- #1

petreza

- 8

- 0

Orbital mechanics is a bit of mystery to me.

Let us have a particle with mass

**m**orbiting the Sun (with mass

**M**)in a circular orbit with radius

**R**. The velocity vector

**V**is always tangential to the orbit. Let us also have a weak, constant ("drag") force

**F**that is always pointing in the direction opposite of

_{d}**V**.

At a first glance it would seem that

**F**would reduce the magnitude of

_{d}**V**(less

**K**- kinetic energy) and as a result push the particle to a higher orbit (more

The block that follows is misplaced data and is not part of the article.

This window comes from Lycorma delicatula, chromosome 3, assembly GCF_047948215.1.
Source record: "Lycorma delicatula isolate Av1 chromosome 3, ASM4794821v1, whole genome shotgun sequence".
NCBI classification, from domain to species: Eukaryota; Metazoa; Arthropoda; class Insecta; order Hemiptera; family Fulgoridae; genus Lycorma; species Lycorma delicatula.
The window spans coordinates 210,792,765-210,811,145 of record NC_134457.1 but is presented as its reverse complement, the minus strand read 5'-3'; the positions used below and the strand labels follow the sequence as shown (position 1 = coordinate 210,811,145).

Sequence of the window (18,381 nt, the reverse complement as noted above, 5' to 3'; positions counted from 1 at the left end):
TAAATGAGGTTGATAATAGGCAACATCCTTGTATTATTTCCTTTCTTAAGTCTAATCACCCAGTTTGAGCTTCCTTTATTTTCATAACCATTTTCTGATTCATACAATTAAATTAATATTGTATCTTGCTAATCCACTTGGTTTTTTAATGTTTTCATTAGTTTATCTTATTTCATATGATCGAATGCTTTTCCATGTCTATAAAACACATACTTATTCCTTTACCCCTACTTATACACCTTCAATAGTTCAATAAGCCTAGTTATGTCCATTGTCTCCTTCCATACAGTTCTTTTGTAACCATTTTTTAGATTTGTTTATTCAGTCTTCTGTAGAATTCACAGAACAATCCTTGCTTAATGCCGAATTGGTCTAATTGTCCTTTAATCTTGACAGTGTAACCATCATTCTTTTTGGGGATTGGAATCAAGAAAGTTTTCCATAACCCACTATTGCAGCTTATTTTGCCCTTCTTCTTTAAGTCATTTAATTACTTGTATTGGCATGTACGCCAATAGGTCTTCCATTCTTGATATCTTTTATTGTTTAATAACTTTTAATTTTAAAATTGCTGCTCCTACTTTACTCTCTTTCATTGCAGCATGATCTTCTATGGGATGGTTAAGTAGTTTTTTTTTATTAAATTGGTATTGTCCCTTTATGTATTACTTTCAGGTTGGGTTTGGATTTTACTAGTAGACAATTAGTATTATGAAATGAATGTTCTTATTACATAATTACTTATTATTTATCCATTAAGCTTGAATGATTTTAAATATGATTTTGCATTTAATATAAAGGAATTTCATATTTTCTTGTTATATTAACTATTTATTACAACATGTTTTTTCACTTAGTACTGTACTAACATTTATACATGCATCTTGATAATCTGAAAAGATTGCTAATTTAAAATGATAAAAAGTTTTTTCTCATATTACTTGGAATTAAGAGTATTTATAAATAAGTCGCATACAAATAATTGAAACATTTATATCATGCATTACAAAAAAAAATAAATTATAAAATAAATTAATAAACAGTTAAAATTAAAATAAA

**U**- potential energy). What actually happens is the opposite: the particle speeds up and moves to a lower orbit. And since the force is constant, it keeps loosing

**R**, spiraling into the Sun.

Is there a simple geometric explanation why this happens? After all, there are only two forces here

**F**and

_{d}**F**- Sun's force of gravity.

_{G}I know that what happens is that the particle looses angular momentum -

**L = mVR**(in this case). Why the increase of

**V**is proportionally less than the decrease of

**R**?

I know that for circular orbits

**K = -(1/2)U**and that total mechanical energy

**E**is:

**E = K + U = (1/2)(GMm)/R - (GMm)/R**

Still, conceptually I don't see why the particle would react in that particular way to those two forces.

Thanks for your help!